program to assist on a variety of marketing and editorial projects.

Preserve America Communities Eligible for Grant Funds

The State Historic Preservation Office has added one more way for communities to fund their cultural and
heritage tourism efforts: the Montana Rural Heritage Experience Preserve America sub-grants. The
deadline for applications is July 10. The sub-grants, available to Preserve America communities will range
from $3,000 to $15,000 and will require a non-federal match. The sub-grant program gives the Society
another way to help rural communities preserve their cultural and heritage resources and promote their
irreplaceable assets.

Melisa Kaiser Synness will participate in a session to discuss the Preserve America sub-grants
and other cultural and heritage tourism funding opportunities at the fourth annual preservation conference
"Doin' Time in Deer Lodge," June 24-26. Travel funds and scholarships are available for preservationists
to attend the conference. For grant guidelines and information, contact Melisa Kaiser Synness at
[email protected] .

History Happenings

The Montana Historical Society Research Center has partnered with the Montana State Library to provide
Montana residents access to a digital library of Sanborn Fire Insurance Maps on the worldwide web.
For the past several years the Missoula Preservation Office paid for the subscription; the Society and
State Library have now assumed that cost. Sanborn maps exist of over 300 Montana communities. These
maps document each structure on every street, beginning in 1884 in some towns and continuing up to the
1950s. They provide an incredible resource for looking at town growth and development. The Sanborn
maps are valuable to historians, architects, genealogists, government planners, and developers. If you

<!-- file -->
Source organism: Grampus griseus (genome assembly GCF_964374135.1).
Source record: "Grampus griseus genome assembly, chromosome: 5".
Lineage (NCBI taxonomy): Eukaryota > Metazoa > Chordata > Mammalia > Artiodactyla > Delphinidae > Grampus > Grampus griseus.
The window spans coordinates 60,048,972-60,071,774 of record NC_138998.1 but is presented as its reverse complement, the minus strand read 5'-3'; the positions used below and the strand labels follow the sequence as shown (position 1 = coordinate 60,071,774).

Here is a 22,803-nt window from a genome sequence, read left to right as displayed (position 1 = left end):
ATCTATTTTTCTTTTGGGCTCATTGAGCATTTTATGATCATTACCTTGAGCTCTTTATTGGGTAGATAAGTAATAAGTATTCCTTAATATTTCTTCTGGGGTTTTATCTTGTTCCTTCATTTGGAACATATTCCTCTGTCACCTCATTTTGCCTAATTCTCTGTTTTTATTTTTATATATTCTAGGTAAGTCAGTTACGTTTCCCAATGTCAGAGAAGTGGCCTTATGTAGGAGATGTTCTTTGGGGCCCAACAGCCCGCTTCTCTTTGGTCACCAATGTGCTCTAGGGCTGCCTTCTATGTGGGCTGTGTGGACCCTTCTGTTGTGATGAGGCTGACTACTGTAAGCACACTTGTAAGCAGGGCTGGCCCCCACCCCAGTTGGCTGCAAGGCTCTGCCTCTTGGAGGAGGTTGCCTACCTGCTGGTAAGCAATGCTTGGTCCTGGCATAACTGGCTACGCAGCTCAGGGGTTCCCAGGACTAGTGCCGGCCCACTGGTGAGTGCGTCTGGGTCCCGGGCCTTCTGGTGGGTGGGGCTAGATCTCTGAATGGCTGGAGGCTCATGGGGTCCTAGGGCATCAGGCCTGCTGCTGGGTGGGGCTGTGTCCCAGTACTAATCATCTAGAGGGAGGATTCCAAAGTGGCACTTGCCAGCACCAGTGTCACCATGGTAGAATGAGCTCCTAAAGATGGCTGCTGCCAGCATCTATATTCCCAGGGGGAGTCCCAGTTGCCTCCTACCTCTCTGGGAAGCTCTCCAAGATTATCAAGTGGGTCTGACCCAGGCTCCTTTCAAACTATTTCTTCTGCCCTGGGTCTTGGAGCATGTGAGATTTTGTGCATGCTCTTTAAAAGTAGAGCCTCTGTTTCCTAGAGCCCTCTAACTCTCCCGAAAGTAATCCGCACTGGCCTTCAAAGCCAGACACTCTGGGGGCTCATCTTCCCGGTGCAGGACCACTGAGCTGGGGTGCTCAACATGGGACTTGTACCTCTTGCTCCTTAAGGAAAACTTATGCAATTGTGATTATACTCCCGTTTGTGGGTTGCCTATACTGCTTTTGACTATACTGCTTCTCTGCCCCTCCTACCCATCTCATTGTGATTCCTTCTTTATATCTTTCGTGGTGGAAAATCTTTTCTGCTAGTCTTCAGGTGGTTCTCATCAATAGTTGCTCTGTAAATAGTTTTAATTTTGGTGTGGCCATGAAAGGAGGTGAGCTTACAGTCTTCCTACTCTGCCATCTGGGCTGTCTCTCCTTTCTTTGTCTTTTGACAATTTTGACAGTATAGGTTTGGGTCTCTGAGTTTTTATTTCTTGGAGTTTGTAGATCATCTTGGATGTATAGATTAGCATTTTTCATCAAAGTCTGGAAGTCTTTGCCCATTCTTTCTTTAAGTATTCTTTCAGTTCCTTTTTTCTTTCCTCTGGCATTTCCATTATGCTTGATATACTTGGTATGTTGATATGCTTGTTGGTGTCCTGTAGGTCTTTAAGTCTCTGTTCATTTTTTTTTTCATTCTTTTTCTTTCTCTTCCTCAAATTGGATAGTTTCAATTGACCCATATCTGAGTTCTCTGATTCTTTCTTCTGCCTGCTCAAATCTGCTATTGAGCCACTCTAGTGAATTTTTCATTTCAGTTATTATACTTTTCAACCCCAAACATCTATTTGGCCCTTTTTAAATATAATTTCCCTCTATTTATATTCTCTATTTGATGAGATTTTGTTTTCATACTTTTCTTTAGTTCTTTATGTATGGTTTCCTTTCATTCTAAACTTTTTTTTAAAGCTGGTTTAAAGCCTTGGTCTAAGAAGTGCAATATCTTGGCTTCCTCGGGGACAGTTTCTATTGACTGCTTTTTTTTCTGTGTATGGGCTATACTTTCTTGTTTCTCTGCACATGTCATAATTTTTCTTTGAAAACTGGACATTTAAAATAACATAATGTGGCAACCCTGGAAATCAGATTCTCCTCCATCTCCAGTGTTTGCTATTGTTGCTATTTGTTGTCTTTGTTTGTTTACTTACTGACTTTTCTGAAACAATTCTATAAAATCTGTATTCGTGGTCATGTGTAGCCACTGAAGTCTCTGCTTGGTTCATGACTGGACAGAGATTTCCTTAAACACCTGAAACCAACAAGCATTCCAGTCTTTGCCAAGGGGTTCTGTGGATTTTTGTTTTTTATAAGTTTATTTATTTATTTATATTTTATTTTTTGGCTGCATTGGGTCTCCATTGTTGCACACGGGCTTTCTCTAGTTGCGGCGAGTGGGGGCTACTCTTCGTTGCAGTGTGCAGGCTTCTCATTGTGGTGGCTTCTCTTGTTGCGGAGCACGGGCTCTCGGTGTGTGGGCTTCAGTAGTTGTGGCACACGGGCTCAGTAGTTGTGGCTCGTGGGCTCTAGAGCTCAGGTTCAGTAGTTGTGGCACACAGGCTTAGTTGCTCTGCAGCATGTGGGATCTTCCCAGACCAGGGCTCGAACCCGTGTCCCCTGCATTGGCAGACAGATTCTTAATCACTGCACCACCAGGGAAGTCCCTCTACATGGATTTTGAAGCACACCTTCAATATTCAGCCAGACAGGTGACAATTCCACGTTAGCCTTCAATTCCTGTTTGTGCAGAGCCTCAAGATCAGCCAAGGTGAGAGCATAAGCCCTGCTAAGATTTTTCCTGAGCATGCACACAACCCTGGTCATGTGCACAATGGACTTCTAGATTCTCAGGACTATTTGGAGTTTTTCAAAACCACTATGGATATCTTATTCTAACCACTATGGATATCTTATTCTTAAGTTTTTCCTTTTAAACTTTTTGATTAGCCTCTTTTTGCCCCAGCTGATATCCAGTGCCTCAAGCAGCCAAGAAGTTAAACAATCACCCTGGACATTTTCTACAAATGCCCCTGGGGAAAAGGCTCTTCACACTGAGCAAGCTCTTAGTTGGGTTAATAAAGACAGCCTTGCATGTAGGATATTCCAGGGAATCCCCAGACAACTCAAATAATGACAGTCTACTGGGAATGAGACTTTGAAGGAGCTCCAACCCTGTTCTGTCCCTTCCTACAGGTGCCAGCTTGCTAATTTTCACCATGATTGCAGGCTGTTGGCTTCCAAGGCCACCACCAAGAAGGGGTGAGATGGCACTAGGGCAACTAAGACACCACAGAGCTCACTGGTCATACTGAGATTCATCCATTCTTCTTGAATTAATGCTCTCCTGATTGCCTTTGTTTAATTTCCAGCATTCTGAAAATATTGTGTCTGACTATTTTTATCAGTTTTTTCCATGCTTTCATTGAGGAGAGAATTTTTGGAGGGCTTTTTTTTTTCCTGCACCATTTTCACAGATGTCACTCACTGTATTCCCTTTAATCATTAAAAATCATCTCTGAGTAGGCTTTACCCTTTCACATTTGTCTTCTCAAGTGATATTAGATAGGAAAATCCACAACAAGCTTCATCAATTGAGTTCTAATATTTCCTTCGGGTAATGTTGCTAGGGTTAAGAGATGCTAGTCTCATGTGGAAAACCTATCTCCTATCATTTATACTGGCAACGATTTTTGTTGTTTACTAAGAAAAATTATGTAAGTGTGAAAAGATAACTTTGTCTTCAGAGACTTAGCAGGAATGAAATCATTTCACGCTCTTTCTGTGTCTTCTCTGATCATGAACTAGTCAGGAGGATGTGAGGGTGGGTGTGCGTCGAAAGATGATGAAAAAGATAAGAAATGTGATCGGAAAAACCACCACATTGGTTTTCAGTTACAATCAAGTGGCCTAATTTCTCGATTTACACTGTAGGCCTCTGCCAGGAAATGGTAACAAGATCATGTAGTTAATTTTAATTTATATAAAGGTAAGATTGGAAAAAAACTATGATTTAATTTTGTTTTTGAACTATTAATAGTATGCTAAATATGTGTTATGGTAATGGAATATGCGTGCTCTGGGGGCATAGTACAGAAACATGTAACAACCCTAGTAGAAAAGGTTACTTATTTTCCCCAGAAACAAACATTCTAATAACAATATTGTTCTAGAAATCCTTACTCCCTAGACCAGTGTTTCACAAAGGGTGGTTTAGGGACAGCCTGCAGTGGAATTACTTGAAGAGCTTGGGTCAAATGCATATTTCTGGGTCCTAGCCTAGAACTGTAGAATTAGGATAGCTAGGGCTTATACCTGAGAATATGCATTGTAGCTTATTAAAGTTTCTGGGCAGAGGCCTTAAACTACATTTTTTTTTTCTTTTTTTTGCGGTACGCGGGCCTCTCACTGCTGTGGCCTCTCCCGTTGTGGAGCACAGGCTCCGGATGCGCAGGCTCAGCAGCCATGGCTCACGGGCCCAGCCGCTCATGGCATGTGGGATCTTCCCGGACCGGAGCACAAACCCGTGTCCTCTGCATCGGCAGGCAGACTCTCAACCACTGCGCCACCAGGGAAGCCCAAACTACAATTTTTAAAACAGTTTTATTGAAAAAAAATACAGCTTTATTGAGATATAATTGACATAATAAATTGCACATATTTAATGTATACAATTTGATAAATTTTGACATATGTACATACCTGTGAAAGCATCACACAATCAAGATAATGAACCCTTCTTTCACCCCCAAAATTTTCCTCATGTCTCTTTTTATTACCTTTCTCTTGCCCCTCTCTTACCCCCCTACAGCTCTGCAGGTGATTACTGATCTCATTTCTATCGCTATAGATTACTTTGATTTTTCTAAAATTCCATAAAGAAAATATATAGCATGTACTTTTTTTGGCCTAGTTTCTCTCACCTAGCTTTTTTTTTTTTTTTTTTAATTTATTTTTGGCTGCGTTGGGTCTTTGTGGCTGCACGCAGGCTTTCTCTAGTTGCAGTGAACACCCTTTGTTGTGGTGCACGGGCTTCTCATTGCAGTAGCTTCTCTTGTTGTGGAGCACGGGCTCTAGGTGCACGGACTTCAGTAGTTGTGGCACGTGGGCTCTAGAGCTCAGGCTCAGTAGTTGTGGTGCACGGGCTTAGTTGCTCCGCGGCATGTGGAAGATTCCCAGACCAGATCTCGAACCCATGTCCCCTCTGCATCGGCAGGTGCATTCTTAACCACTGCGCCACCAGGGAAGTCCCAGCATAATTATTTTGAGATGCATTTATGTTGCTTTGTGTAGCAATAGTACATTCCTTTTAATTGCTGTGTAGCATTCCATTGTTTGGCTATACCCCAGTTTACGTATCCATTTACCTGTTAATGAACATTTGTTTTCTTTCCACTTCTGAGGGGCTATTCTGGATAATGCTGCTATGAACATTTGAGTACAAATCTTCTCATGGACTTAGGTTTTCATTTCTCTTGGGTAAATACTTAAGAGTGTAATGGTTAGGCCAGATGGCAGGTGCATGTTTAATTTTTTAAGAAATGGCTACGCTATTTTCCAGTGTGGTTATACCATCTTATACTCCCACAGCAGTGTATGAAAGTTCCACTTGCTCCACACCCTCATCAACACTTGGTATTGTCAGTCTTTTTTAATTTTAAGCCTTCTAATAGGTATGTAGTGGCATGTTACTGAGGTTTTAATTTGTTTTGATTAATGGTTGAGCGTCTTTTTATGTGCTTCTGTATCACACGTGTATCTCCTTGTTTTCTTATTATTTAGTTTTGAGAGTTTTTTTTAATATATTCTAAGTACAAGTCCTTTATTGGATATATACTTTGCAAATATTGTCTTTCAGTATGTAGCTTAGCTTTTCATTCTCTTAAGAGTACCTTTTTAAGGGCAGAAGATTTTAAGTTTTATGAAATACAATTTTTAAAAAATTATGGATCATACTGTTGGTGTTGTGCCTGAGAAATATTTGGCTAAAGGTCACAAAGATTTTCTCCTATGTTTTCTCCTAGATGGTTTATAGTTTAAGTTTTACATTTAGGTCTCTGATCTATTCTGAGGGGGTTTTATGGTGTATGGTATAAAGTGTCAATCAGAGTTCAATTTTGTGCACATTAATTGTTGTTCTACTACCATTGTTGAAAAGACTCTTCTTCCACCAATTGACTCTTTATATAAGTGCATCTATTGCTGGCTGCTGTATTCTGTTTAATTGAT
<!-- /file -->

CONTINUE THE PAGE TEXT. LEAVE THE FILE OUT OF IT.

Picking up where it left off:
are interested in accessing these maps from your home computer, contact the Society
at [email protected] or 406-444-2681 for the username and password.

The Anaconda Company's sale of its newspapers, the Northern Pacific Railroad's 1872
Yellowstone Survey, western artist William Ranney, and dinosaur discoveries are just
some of the topics explored in the upcoming issue of Montana The Magazine of
Western History. Magazines will be available on newsstands in mid-July. To
subscribe, call 1-800-243-9900.

The Secretary of the Interior has recognized the Butte-Anaconda National Historic

Landmark for its significance to the history of labor. The enlarged landmark includes Butte and Anaconda
and the railroad connecting the sister cities. It constitutes the largest NHL in the West, covering nearly
10,000 acres with over 6,000 contributing resources. Recognition was the result of fourteen years of
determined effort on the part of Montana's historic preservation community — including the staff at SHPO,
Montana Preservation Alliance, and local preservation groups in Butte and Anaconda.

The Society awarded its annual Bradley Fellowship to Andrew Graybill, assistant professor of history at
the University of Nebraska. The fellowship will support his research into the Cypress Hills Massacre. The
massacre occurred in 1873, when a group of Montana wolf trappers crossed the border with Canada in
search of some stolen horses. Fueled by alcohol and racial prejudice, the Americans raped, murdered,
and dismembered thirty Assiniboine men and women. The episode caused an international incident; the
killers were captured, tried, and released. Professor Graybill arrives on June 13 for a four-week residency
in the Research Center and will report his findings in an article for Montana The Magazine of Western

The Montana Historical Society's State Historic Preservation Office is inviting the public to participate in
its 2006 Montana Preservation Questionnaire. The questionnaire's goal is to gather ideas and
recommendations to help the Preservation Office prioritize its resources. The questionnaire will be
available at www.mhs/ by July 1 or by calling 406-444-7715. Questionnaires
should be returned to Rolene Schliesman at [email protected] or Montana State Historic Preservation